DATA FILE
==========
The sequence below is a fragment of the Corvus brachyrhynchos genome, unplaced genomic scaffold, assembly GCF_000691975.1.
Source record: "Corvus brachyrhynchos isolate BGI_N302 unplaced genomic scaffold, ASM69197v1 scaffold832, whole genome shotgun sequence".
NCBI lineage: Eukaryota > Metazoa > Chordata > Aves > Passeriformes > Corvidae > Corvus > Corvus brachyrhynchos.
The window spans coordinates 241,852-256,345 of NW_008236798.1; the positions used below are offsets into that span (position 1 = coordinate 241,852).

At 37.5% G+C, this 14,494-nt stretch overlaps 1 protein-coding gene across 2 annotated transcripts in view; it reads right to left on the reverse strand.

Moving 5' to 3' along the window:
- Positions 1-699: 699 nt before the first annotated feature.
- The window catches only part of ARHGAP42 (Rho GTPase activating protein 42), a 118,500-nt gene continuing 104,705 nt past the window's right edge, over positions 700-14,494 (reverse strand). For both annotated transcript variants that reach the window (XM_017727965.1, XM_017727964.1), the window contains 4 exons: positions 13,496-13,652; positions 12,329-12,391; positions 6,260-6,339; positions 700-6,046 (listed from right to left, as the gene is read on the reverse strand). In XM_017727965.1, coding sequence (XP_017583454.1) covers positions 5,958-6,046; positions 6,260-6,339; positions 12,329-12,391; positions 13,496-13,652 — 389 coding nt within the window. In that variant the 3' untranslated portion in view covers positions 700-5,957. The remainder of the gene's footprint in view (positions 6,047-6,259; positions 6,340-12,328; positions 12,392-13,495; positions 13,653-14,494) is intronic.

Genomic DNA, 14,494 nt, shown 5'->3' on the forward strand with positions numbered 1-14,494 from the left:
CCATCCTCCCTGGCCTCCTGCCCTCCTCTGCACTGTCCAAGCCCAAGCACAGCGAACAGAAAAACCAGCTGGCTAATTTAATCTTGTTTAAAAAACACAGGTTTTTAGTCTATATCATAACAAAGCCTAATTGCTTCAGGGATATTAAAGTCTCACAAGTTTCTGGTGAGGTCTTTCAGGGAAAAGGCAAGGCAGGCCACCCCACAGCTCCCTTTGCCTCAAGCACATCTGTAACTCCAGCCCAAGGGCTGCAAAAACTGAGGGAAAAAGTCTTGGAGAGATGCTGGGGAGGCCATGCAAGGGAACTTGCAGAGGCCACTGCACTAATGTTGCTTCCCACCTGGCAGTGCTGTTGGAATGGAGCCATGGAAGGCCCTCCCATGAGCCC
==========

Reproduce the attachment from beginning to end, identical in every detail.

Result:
The sequence below is a fragment of the Corvus brachyrhynchos genome, unplaced genomic scaffold, assembly GCF_000691975.1.
Source record: "Corvus brachyrhynchos isolate BGI_N302 unplaced genomic scaffold, ASM69197v1 scaffold832, whole genome shotgun sequence".
NCBI lineage: Eukaryota > Metazoa > Chordata > Aves > Passeriformes > Corvidae > Corvus > Corvus brachyrhynchos.
The window spans coordinates 241,852-256,345 of NW_008236798.1; the positions used below are offsets into that span (position 1 = coordinate 241,852).

At 37.5% G+C, this 14,494-nt stretch overlaps 1 protein-coding gene across 2 annotated transcripts in view; it reads right to left on the reverse strand.

Moving 5' to 3' along the window:
- Positions 1-699: 699 nt before the first annotated feature.
- The window catches only part of ARHGAP42 (Rho GTPase activating protein 42), a 118,500-nt gene continuing 104,705 nt past the window's right edge, over positions 700-14,494 (reverse strand). For both annotated transcript variants that reach the window (XM_017727965.1, XM_017727964.1), the window contains 4 exons: positions 13,496-13,652; positions 12,329-12,391; positions 6,260-6,339; positions 700-6,046 (listed from right to left, as the gene is read on the reverse strand). In XM_017727965.1, coding sequence (XP_017583454.1) covers positions 5,958-6,046; positions 6,260-6,339; positions 12,329-12,391; positions 13,496-13,652 — 389 coding nt within the window. In that variant the 3' untranslated portion in view covers positions 700-5,957. The remainder of the gene's footprint in view (positions 6,047-6,259; positions 6,340-12,328; positions 12,392-13,495; positions 13,653-14,494) is intronic.

Genomic DNA, 14,494 nt, shown 5'->3' on the forward strand with positions numbered 1-14,494 from the left:
CCATCCTCCCTGGCCTCCTGCCCTCCTCTGCACTGTCCAAGCCCAAGCACAGCGAACAGAAAAACCAGCTGGCTAATTTAATCTTGTTTAAAAAACACAGGTTTTTAGTCTATATCATAACAAAGCCTAATTGCTTCAGGGATATTAAAGTCTCACAAGTTTCTGGTGAGGTCTTTCAGGGAAAAGGCAAGGCAGGCCACCCCACAGCTCCCTTTGCCTCAAGCACATCTGTAACTCCAGCCCAAGGGCTGCAAAAACTGAGGGAAAAAGTCTTGGAGAGATGCTGGGGAGGCCATGCAAGGGAACTTGCAGAGGCCACTGCACTAATGTTGCTTCCCACCTGGCAGTGCTGTTGGAATGGAGCCATGGAAGGCCCTCCCATGAGCCC